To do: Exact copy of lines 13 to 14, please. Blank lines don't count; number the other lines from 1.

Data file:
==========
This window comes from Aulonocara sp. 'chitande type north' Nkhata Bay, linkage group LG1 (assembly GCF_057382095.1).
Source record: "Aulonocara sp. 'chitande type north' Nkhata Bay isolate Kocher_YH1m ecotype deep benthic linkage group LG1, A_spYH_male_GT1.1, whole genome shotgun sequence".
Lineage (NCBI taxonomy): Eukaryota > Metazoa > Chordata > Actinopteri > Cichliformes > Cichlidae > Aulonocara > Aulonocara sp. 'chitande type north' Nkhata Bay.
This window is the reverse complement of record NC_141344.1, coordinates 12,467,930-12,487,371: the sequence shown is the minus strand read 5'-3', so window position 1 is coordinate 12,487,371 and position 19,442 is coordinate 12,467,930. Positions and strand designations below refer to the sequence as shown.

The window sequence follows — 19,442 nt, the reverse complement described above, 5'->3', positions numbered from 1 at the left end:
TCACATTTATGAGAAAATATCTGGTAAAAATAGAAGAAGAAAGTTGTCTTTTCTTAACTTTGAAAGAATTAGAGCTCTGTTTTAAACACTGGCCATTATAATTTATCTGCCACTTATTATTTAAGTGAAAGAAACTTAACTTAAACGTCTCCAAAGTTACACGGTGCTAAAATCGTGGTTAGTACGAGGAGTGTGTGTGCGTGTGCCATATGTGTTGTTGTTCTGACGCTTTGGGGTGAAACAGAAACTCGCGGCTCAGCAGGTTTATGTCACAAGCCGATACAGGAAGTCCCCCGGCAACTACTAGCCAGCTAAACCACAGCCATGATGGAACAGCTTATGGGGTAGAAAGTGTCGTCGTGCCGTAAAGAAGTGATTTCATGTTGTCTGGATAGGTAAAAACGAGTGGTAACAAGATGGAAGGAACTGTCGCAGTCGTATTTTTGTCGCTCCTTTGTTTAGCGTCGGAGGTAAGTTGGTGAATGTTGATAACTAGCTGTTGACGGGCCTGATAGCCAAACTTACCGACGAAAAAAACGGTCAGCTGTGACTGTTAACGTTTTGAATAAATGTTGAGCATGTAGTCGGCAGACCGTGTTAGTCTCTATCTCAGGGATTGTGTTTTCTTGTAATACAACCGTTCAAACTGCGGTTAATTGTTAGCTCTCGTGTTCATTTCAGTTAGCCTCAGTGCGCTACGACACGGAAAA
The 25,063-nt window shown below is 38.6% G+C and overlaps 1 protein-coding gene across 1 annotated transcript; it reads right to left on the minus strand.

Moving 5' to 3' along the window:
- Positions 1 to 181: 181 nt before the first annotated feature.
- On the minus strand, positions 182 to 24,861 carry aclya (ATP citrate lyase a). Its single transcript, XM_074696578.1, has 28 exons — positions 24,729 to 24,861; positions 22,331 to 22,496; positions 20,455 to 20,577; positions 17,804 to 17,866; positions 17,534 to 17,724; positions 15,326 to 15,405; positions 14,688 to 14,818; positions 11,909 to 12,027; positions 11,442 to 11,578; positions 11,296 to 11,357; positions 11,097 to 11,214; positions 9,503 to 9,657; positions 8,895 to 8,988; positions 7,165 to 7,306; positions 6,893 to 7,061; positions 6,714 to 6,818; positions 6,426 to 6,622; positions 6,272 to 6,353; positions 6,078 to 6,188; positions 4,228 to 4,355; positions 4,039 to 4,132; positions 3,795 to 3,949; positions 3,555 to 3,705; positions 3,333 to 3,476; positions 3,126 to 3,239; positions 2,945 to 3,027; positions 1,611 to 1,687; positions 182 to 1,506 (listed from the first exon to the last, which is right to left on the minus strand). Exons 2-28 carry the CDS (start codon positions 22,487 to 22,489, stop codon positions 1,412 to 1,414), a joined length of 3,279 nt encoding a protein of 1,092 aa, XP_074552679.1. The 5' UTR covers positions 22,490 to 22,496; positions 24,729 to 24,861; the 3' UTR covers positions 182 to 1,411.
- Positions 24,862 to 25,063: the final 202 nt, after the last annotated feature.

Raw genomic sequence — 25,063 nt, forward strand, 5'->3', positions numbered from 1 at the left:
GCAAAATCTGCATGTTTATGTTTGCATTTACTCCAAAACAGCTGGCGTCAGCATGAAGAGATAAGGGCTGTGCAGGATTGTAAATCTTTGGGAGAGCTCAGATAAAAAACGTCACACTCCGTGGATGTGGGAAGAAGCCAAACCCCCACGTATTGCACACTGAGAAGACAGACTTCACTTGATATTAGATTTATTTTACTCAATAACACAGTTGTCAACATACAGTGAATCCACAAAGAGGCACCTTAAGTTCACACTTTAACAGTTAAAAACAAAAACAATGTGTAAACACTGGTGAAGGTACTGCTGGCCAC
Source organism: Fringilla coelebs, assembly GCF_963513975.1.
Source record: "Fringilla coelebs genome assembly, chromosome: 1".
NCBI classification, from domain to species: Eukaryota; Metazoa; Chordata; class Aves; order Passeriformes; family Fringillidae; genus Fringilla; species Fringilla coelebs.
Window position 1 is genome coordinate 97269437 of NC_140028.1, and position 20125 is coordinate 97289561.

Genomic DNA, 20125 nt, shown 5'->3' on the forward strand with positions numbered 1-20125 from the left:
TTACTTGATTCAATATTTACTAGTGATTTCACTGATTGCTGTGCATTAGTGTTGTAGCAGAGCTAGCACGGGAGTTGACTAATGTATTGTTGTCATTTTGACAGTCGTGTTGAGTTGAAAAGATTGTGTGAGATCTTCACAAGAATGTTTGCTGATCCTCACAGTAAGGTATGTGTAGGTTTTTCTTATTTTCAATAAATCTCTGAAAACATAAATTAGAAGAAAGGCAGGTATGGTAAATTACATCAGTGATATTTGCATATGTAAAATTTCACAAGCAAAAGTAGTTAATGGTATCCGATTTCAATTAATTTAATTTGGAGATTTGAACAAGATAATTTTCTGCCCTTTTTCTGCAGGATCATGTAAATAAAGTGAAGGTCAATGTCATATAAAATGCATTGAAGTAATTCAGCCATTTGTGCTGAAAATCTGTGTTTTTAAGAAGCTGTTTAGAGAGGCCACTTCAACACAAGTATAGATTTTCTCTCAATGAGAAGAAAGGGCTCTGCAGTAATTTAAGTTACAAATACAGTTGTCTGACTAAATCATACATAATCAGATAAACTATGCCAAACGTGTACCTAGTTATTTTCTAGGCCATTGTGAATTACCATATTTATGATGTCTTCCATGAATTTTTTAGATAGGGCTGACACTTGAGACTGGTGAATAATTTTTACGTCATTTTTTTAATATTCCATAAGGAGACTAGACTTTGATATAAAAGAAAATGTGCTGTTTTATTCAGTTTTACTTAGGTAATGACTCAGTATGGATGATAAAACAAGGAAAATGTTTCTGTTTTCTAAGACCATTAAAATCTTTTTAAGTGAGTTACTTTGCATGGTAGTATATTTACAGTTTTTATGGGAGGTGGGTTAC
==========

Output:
GCAAAATCTGCATGTTTATGTTTGCATTTACTCCAAAACAGCTGGCGTCAGCATGAAGAGATAAGGGCTGTGCAGGATTGTAAATCTTTGGGAGAGCTCAGATAAAAAACGTCACACTCCGTGGATGTGGGAAGAAGCCAAACCCCCACGTATTGCACACTGAGAAGACAGACTTCACTTGATATTAGATTTATTTTACTCAATAACACAGTTGTCAACATACAGTGAATCCACAAAGAGGCACCTTAAGTTCACACTTTAACAGTTAAAAACAAAAACAATGTGTAAACACTGGTGAAGGTACTGCTGGCCAC
Source organism: Fringilla coelebs, assembly GCF_963513975.1.